To my mind, that reflection time needs to come as soon as possible after your presentation or speech, simply to aid your memory of what happened. But it needn't be a lengthy, laborious process. Instead, try these tactics to squeeze in a worthwhile review of your last speech with an eye to improving the next one:
- Start a free-association list: Just get down on paper your first impressions in bulleted or list form. What do you recall, positive and negative? What got the biggest laugh or the most applause? What fell flat? Where did you feel awkward? You can divide this later into a positive/negative pair of lists if you prefer--I'd suggest labeling them "I liked...." and "I wish...." to capture potential changes without judgmental. If it's easier and faster for you that day, use your smartphone or even your voicemail to record a list on audio as a reminder to get you started.
- Gather other data: If you have access to feedback forms, pull out and add to your list any useful evaluation remarks, positive and negative. Have access to some video or audio? Watch it now, using my list of what to look for when your speech is recorded. Once you're done, add to your list of pros and cons.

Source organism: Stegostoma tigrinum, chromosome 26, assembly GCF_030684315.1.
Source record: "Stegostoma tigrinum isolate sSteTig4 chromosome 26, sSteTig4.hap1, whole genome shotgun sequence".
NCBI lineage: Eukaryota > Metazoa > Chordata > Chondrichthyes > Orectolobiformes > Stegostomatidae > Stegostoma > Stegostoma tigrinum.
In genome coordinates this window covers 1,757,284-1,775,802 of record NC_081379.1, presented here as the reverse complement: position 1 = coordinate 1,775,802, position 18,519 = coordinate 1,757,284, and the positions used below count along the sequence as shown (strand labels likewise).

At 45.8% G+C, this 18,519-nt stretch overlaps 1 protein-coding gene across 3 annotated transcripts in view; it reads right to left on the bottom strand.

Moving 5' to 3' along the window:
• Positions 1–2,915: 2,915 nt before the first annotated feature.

- Pick three: You'll have plenty of things you liked and that you want to improve...so just pick three to focus on for next time. That makes the process manageable, especially if you start your reflection time understanding that your ultimate goal is to find just three things.
- Keep a running list: You'll save time next time by keeping a running list of things you've done well and things you want to improve. Pick three, focus on them next time, then use your list from the previous speaking engagement to start your evaluation of the latest one. Then there's no need to rewrite the same items, making the task a bit shorter; you need only add any new observations, and put a check next to items that still made the list this time. A running list also is a great way to keep tabs on your progress, and can show what you're working on now as well as what you've mastered--a great motivator.
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